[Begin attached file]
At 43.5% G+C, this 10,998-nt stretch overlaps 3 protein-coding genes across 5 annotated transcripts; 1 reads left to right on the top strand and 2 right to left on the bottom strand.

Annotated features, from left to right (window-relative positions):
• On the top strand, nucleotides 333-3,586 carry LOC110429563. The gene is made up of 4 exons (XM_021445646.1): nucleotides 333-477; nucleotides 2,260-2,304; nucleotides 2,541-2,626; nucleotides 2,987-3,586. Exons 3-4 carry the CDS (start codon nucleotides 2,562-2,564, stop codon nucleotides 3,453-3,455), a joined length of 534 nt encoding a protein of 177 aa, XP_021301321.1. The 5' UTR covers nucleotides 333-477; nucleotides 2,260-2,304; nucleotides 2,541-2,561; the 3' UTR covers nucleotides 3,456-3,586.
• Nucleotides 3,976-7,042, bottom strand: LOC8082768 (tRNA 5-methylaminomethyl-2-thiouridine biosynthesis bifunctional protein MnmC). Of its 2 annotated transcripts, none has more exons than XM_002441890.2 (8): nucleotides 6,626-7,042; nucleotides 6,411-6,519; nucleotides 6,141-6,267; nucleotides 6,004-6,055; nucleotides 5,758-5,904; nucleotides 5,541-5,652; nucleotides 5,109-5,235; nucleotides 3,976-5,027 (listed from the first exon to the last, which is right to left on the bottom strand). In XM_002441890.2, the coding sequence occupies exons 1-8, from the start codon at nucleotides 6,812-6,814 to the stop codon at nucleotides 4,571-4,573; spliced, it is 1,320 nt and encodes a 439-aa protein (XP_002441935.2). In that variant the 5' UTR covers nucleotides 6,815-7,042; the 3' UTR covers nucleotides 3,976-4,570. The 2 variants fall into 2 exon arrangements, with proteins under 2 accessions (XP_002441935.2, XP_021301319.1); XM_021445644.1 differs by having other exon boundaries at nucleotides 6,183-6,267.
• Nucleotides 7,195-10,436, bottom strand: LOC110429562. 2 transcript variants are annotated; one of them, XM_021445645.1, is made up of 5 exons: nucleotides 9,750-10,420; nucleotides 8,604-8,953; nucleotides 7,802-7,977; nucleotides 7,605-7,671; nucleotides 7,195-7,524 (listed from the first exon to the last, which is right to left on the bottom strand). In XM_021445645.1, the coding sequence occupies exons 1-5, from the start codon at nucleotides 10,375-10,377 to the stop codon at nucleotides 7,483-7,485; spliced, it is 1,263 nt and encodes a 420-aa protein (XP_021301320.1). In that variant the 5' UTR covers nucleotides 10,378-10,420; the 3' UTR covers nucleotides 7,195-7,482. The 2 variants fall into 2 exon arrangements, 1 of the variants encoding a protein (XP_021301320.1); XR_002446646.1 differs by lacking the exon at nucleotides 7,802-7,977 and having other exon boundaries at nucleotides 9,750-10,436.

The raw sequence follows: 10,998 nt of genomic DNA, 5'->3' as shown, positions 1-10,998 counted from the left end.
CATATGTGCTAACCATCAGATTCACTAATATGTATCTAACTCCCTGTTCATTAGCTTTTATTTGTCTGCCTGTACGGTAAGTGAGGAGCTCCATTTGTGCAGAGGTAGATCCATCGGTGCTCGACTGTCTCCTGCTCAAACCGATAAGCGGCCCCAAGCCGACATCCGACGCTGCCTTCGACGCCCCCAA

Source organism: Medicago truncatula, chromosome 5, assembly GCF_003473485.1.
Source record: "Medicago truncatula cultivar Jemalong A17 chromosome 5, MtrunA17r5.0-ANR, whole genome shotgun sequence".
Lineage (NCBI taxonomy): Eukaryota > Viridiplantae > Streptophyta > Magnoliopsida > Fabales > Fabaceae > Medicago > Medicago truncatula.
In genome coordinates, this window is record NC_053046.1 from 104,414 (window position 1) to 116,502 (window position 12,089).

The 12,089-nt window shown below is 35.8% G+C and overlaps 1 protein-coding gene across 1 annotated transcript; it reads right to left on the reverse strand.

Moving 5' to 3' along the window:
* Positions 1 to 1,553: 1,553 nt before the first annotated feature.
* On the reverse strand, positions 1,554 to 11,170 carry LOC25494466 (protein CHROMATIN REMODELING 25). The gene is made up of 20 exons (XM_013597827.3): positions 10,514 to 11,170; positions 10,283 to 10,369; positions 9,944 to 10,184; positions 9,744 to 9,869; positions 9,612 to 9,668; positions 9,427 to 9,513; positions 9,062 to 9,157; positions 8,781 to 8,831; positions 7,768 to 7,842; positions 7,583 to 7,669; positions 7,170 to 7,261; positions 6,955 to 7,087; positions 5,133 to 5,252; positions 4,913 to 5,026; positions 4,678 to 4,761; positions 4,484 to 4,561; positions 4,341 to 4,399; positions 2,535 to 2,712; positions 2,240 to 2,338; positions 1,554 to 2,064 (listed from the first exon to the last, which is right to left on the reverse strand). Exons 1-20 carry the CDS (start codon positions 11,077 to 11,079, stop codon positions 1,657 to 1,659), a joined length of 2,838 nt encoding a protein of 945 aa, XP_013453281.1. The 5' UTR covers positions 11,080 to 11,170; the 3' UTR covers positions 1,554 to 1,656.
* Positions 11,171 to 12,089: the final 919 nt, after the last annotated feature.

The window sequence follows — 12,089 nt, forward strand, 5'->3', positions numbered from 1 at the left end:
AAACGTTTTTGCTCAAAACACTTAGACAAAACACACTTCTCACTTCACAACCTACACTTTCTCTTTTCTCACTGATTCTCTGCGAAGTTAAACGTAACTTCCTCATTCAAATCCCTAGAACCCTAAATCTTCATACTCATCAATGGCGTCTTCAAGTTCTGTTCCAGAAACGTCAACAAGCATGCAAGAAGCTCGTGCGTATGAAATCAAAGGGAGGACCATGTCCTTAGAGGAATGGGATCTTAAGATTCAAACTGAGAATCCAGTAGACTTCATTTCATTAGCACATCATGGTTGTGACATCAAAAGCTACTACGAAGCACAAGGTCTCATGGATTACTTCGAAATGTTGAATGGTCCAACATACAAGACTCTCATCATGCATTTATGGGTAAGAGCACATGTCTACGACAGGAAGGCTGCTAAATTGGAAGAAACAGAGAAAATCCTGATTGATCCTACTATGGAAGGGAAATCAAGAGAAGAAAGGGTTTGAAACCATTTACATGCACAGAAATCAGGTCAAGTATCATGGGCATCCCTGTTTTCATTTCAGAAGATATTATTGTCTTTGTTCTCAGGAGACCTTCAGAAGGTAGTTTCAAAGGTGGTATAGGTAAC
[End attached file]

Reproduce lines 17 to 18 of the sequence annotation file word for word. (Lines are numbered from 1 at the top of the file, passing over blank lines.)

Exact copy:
The window sequence follows — 12,089 nt, forward strand, 5'->3', positions numbered from 1 at the left end:
AAACGTTTTTGCTCAAAACACTTAGACAAAACACACTTCTCACTTCACAACCTACACTTTCTCTTTTCTCACTGATTCTCTGCGAAGTTAAACGTAACTTCCTCATTCAAATCCCTAGAACCCTAAATCTTCATACTCATCAATGGCGTCTTCAAGTTCTGTTCCAGAAACGTCAACAAGCATGCAAGAAGCTCGTGCGTATGAAATCAAAGGGAGGACCATGTCCTTAGAGGAATGGGATCTTAAGATTCAAACTGAGAATCCAGTAGACTTCATTTCATTAGCACATCATGGTTGTGACATCAAAAGCTACTACGAAGCACAAGGTCTCATGGATTACTTCGAAATGTTGAATGGTCCAACATACAAGACTCTCATCATGCATTTATGGGTAAGAGCACATGTCTACGACAGGAAGGCTGCTAAATTGGAAGAAACAGAGAAAATCCTGATTGATCCTACTATGGAAGGGAAATCAAGAGAAGAAAGGGTTTGAAACCATTTACATGCACAGAAATCAGGTCAAGTATCATGGGCATCCCTGTTTTCATTTCAGAAGATATTATTGTCTTTGTTCTCAGGAGACCTTCAGAAGGTAGTTTCAAAGGTGGTATAGGTAAC